The very long DNA of the eukaryotic cells must remain functional when packaged into the cell nucleus. Although we know very little about this process, it is clear at this time that chromatin and its post-translational modifications play a pivotal role. Yeast Saccharomyces cerevisiae provides a powerful genetic and biochemical model system for deciphering the molecular machinery involved in chromatin modification and transcriptional regulation. In this chapter, we describe a novel method, the Global Proteomic analysis in S. cerevisiae (GPS), for the global analysis of the molecular machinery required for proper histone modifications. Since many of the molecular machineries involved in chromatin biology are highly conserved from yeast to humans, GPS has proven to be an outstanding method for the identification of the molecular pathways involved in chromatin modifications.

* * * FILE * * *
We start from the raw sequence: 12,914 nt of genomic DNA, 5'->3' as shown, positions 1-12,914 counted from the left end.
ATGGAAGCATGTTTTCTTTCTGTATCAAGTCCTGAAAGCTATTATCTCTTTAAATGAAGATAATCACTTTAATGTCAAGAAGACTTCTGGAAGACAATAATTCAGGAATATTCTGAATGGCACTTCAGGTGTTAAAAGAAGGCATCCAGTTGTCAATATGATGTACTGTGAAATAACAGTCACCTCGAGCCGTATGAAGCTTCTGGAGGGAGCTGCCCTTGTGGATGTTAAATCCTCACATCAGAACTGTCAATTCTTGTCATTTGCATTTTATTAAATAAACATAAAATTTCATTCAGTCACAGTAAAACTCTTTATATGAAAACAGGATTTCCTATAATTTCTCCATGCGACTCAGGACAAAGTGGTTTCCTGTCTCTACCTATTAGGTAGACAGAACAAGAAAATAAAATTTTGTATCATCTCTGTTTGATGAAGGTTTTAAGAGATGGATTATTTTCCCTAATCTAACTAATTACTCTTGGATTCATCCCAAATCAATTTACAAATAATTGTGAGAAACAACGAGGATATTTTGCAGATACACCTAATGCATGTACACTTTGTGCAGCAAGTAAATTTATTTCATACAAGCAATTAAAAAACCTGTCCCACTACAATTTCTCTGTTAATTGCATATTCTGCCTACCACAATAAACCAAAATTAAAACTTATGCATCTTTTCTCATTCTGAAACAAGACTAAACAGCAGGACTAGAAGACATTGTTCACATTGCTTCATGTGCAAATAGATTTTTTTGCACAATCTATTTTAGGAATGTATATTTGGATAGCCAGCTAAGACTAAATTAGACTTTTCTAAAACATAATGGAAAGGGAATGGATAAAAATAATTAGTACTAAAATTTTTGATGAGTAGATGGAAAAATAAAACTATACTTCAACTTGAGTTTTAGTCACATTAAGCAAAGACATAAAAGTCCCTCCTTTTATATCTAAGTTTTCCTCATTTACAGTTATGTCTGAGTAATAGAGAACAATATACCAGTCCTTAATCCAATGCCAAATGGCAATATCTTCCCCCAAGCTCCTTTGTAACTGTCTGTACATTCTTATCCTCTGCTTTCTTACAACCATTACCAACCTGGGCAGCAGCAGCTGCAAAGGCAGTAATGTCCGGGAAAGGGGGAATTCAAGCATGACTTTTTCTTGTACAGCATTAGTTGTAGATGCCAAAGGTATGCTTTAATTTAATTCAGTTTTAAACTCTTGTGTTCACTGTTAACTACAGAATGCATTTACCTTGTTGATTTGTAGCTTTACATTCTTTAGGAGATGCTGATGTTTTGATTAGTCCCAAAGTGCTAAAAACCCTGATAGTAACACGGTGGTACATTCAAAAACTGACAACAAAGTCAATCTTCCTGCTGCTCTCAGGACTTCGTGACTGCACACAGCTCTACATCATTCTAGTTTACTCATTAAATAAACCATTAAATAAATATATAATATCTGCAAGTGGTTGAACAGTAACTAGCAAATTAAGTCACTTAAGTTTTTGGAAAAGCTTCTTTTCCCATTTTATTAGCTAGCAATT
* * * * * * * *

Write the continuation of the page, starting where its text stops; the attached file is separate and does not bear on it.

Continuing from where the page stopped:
|Evidence ID||Analyze ID||Interactor||Interactor Systematic Name||Interactor||Interactor Systematic Name||Type||Assay||Annotation||Action||Modification||Phenotype||Source||Reference||Note|
|Evidence ID||Analyze ID||Gene||Gene Systematic Name||Gene Ontology Term||Gene Ontology Term ID||Qualifier||Aspect||Method||Evidence||Source||Assigned On||Annotation Extension||Reference|
|Evidence ID||Analyze ID||Gene||Gene Systematic Name||Phenotype||Experiment Type||Experiment Type Category||Mutant Information||Strain Background||Chemical||Details||Reference|
|Evidence ID||Analyze ID||Regulator||Regulator Systematic Name||Target||Target Systematic Name||Experiment||Assay||Construct||Conditions||Strain Background||Reference|